Last year, the Federal Reserve was called upon to stabilize a reeling financial system and help sustain economic confidence through a pandemic. In 2021, the Fed expects to see considerable progress toward a more normal economy, but policy is unlikely to change.
Investment Outlook 2021 outlook: Dark tunnel. Bright light.
Performance: Bloomberg L.P.
Issuance:
 The Bond Buyer, 26 Feb 2021.
Fund flows:
 
Lipper.
New deals:
 Market Insight, MMA Research, 24 Feb 2021.

Any reference to credit ratings refers to the highest rating given by one of the following national rating agencies: S&P, Moody’s or Fitch. Credit ratings are subject to change. AAA, AA, A and BBB are investment grade ratings; BB, B, CCC, CC, C and D are below-investment grade ratings.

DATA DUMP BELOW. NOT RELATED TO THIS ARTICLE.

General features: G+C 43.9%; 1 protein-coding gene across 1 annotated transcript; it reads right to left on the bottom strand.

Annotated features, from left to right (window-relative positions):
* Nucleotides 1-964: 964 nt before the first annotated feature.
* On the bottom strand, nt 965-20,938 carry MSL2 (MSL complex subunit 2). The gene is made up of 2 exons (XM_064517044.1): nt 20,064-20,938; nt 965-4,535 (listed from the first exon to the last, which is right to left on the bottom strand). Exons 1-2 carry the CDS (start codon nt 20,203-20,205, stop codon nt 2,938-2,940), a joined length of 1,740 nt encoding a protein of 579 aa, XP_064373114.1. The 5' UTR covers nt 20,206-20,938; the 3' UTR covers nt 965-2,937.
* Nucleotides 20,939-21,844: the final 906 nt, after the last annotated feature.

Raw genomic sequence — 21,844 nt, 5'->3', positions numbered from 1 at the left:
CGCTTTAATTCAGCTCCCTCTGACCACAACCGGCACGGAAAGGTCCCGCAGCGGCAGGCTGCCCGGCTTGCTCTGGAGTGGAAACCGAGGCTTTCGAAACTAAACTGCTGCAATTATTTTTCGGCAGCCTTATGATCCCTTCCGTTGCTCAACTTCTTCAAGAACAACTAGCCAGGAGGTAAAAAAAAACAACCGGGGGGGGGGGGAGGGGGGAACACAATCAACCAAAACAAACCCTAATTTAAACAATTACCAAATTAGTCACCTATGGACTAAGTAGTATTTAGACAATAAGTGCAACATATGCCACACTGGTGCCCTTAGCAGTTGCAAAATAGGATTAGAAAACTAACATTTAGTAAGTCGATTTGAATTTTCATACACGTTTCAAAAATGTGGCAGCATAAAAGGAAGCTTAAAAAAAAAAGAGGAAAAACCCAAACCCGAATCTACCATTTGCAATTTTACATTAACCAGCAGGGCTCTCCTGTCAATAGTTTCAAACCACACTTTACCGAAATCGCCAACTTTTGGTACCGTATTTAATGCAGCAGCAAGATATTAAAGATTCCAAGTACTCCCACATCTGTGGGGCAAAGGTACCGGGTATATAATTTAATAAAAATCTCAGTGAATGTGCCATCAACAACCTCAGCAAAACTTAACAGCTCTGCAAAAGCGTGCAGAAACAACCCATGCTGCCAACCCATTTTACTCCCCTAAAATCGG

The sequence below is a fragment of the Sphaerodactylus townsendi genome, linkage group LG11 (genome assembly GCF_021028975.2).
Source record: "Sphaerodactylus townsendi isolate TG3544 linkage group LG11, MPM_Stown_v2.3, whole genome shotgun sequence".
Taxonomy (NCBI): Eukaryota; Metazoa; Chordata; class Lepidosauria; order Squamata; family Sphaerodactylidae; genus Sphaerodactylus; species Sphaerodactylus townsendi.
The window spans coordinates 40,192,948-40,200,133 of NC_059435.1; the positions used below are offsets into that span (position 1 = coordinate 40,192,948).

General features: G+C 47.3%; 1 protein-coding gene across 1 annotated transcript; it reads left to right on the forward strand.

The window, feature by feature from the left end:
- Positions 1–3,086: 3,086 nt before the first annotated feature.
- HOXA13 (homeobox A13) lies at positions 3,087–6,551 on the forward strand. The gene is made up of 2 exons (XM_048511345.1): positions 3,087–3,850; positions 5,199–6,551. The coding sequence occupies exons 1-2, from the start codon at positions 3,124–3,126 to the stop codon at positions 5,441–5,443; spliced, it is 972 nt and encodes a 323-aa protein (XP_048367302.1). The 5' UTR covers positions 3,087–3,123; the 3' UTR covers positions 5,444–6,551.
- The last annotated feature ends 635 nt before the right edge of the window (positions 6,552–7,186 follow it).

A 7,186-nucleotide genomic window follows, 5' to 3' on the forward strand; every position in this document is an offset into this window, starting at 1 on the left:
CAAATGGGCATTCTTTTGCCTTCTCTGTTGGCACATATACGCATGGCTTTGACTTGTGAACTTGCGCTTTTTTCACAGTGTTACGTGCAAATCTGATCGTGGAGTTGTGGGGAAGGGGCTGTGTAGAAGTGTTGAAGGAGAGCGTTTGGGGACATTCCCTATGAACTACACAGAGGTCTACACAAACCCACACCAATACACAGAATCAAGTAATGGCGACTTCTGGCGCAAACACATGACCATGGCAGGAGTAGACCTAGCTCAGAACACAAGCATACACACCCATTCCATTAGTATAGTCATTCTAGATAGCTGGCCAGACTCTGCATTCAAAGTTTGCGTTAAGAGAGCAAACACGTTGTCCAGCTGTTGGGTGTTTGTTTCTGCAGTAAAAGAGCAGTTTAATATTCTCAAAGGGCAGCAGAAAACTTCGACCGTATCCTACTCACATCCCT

Representative indexes: municipal: Bloomberg Barclays Municipal Index; high yield municipal: Bloomberg Barclays High Yield Municipal Index; short duration high yield municipal: S&P Short Duration Municipal Yield Index; taxable municipal: Bloomberg Barclays Taxable Municipal Bond Index; U.S. aggregate bond: Bloomberg Barclays U.S. Aggregate Bond Index; U.S. Treasury: Bloomberg Barclays U.S. Treasury Index; U.S. government related: Bloomberg Barclays U.S. Government-Related Index; U.S. corporate investment grade: Bloomberg Barclays U.S. Corporate Index; U.S. mortgage-backed securities; Bloomberg Barclays U.S. Mortgage-Backed Securities Index; U.S. commercial mortgage-backed securities: Bloomberg Barclays CMBS ERISA-Eligible Index; U.S. asset-backed securities: Bloomberg Barclays Asset-Backed Securities Index; preferred securities: ICE BofA U.S. All Capital Securities Index; high yield 2% issuer capped: Bloomberg Barclays High Yield 2% Issuer Capped Index; senior loans: Credit Suisse Leveraged Loan Index; global emerging markets: Bloomberg Barclays Emerging Market USD Aggregate Index; global aggregate: Bloomberg Barclays Global Aggregate Unhedged Index.